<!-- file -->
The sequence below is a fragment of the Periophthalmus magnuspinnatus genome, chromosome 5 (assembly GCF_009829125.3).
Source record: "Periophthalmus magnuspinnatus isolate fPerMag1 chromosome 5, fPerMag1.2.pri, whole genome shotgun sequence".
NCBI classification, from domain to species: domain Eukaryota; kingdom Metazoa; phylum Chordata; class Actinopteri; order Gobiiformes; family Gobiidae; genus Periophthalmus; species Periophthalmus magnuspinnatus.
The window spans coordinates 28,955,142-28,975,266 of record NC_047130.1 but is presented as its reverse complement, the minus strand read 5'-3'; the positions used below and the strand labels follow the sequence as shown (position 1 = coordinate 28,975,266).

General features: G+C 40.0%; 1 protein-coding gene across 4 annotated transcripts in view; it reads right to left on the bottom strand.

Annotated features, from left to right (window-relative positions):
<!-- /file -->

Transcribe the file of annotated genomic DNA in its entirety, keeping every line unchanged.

The sequence below is a fragment of the Periophthalmus magnuspinnatus genome, chromosome 5 (assembly GCF_009829125.3).
Source record: "Periophthalmus magnuspinnatus isolate fPerMag1 chromosome 5, fPerMag1.2.pri, whole genome shotgun sequence".
NCBI classification, from domain to species: domain Eukaryota; kingdom Metazoa; phylum Chordata; class Actinopteri; order Gobiiformes; family Gobiidae; genus Periophthalmus; species Periophthalmus magnuspinnatus.
The window spans coordinates 28,955,142-28,975,266 of record NC_047130.1 but is presented as its reverse complement, the minus strand read 5'-3'; the positions used below and the strand labels follow the sequence as shown (position 1 = coordinate 28,975,266).

General features: G+C 40.0%; 1 protein-coding gene across 4 annotated transcripts in view; it reads right to left on the bottom strand.

Annotated features, from left to right (window-relative positions):